Dissertations In Practice | Eastern North Carolina Now

    Publisher's Note: This post appears here courtesy of ECU News Services. The author of this post is Rich Klindworth.


Dusk Stroud graduated with his doctorate from ECUís Department of Educational Leadership in May of 2022. The three-year Ed.D. program trains K-12 and higher education employees to become leaders within their institutions by focusing on equity and social justice. (Photos by Rhett Butler)

    During the height of the COVID-19 pandemic Matthew Cheeseman, superintendent of Beaufort County Schools, read scholarly journals and synthesized the key points for his dissertation. The other six-and-a-half days a week, he worked to help his school district navigate the turmoil of delivering education during the pandemic.

    Cheeseman graduated with his doctorate in educational leadership from East Carolina University in Spring 2022 while continuing to lead his school district full time.

    "As a superintendent, trying to lead a school system, but also attend class and do homework assignments ...When they put that hood on ... it was just incredible," Cheeseman said. "I just didn't have any words in the moment."

    ECU's Doctor of Educational Leadership is an Ed.D., which is different from the traditional Doctor of Philosophy or the Ph.D.

    Travis Lewis, coordinator of ECU's Ed.D. program, said the programs have different goals. He said those who earn their Ph.D.s typically produce or add to theory and become professors. Those earning their Ed.D. can teach and are trained to become administrators, taking on leadership roles within their institutions. But maybe more importantly, their dissertations - or overview and implementation of their study - are active.

    "The Ed.D. program focuses on getting your hands dirty by conducting research and putting it into actual practice," Lewis said.

    Cheeseman's dissertation focused on school improvement teams by advancing the knowledge of adults through professional learning cycles. In other words, all the teachers in the school have a similar teaching style. Cheeseman said it has led to better student outcomes.

    "It's nice to see it (research) not just end at graduation, but really be picked up and moved along and carried from one to the next. I'm excited about it," Dr. Cheeseman said.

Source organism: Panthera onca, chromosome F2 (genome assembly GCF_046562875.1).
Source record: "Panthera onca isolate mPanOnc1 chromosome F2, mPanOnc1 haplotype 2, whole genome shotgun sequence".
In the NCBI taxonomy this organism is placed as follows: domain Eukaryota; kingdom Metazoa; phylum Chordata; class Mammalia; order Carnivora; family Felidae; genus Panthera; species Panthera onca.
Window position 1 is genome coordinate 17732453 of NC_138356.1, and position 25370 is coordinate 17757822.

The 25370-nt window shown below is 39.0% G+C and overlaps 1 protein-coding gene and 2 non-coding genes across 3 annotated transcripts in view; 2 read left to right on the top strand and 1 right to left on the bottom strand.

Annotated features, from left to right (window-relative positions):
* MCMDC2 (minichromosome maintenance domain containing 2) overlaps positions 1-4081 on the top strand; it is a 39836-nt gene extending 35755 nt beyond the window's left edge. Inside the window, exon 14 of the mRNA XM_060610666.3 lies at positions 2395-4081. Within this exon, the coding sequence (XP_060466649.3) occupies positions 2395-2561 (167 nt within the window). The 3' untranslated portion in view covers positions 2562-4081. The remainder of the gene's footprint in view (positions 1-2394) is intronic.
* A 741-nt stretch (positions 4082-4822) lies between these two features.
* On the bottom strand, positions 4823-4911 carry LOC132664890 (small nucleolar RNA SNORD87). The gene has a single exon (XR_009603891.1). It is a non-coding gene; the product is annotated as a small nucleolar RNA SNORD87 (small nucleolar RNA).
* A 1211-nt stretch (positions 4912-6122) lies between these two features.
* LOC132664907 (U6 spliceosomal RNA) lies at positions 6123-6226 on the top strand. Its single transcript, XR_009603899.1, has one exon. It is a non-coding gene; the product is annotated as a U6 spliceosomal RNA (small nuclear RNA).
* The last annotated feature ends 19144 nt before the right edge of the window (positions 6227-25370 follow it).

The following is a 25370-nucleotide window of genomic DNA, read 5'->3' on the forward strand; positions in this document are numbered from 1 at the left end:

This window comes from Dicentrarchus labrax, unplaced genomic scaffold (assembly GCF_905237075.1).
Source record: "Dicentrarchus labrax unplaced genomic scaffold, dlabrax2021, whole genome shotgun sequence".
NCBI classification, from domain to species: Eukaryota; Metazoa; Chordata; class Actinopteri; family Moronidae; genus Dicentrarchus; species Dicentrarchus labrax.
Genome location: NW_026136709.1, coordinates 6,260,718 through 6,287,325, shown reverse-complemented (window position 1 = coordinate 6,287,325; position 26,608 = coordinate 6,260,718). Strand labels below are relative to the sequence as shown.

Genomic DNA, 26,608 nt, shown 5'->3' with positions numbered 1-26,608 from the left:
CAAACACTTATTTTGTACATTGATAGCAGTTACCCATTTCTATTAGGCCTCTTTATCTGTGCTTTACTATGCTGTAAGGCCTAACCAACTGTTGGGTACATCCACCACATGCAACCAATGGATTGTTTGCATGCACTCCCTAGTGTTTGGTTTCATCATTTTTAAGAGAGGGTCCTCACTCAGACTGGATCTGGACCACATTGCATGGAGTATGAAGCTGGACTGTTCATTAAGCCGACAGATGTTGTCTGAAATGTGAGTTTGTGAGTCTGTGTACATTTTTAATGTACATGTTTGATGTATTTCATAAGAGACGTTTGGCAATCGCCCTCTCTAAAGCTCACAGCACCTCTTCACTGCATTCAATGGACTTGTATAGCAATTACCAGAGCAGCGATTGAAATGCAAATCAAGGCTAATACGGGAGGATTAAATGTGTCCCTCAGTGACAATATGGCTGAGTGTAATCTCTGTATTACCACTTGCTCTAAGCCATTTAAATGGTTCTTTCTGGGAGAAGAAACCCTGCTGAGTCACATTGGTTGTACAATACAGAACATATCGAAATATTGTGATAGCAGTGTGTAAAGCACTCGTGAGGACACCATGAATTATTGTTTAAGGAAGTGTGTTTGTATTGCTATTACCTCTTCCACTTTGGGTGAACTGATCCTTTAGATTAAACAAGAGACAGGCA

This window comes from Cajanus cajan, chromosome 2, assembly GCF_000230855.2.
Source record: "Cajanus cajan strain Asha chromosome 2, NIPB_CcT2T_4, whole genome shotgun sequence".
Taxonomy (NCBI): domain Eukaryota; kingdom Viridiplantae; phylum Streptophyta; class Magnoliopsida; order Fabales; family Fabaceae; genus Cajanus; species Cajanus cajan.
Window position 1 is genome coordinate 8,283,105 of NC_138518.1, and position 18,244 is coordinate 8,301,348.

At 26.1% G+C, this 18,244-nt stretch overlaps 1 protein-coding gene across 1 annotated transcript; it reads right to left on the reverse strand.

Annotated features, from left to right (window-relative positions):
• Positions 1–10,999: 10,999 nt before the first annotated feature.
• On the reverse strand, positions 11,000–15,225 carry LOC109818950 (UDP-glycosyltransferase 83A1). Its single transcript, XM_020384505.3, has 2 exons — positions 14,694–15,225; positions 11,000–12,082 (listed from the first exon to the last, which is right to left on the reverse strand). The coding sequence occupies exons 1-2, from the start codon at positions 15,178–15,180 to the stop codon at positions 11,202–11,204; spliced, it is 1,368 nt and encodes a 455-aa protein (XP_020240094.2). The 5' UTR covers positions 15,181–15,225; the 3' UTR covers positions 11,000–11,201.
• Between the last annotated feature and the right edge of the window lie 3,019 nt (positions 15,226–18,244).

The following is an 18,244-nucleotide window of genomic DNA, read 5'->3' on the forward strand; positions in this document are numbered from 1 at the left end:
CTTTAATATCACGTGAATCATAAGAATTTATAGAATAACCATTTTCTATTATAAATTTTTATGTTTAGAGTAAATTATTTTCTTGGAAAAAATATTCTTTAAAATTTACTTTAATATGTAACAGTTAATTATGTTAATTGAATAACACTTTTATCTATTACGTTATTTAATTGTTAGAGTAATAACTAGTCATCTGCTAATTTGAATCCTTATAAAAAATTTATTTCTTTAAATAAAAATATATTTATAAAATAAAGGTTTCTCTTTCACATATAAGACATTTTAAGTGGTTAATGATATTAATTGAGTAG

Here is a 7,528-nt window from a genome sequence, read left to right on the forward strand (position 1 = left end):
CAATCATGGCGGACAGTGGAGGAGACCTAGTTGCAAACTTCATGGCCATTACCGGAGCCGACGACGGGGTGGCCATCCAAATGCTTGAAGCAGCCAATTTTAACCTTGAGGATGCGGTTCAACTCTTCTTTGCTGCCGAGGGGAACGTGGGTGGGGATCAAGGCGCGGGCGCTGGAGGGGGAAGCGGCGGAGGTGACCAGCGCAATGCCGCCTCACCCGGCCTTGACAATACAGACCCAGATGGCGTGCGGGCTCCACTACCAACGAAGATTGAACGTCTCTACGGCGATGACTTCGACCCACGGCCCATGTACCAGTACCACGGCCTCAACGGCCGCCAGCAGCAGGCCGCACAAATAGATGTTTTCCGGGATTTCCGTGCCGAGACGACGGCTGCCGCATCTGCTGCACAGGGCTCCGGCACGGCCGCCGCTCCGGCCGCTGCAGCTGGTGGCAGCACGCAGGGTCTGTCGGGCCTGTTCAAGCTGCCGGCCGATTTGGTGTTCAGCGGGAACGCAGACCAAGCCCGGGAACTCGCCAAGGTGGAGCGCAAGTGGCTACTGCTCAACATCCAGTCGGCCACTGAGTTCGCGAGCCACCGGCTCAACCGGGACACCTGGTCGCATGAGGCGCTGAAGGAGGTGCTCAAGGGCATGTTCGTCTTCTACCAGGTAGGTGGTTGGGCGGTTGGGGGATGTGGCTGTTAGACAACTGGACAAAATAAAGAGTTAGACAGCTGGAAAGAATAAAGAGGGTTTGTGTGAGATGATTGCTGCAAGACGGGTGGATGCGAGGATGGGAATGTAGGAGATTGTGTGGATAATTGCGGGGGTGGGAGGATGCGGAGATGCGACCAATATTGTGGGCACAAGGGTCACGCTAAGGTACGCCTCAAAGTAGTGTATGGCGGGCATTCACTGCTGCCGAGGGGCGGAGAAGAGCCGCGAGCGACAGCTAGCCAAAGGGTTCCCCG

Students in ECU's Ed.D. program can be in either higher education or K-12. The three-year program is designed for the working professional. It is based on the Carnegie Project on the Educational Doctorate. The students will begin writing their dissertation their first semester, which is also different from the Ph.D. The students' dissertation studies are driven by challenges associated with a lack of equity or social justice.

    "Systems of education have lots of problems and they're very complex, they're systemic and they're rooted in issues of equity and social justice," said Dr. Marjorie Campo Ringler, chair of ECU's Department of Educational Leadership.

    Tiffany Hinton is the assistant vice chancellor for diversity and inclusion and chief diversity officer at Elizabeth City State University. Her dissertation was on the social experiences of LGBTQ students at ECSU. She now uses the results of that study to better serve the students of ECSU.

    "It was all of these little things we did to kind of show students - you matter, we see you ... we want you to feel included," Hinton said.

    Earning a doctorate while working full time can be a challenge. However, the results of the dissertation take on an importance to those it looks to help.

    "We tell kids all of the time it's not supposed to be easy," said 2024 graduate Dr. Randy St. Clair, principal of both Wilson Early College Academy and the Wilson Academy of Virtual Education. "It is supposed to be a labor that produces something in you that you didn't know was there."

    Cheeseman hopes his story of overcoming the challenges of life and work while going to school will motivate others to do the same.

    "I turned 50 years old when I got my Ed.D., so it's never too late. ... (This shows) people that they do have it in them," Cheeseman said.
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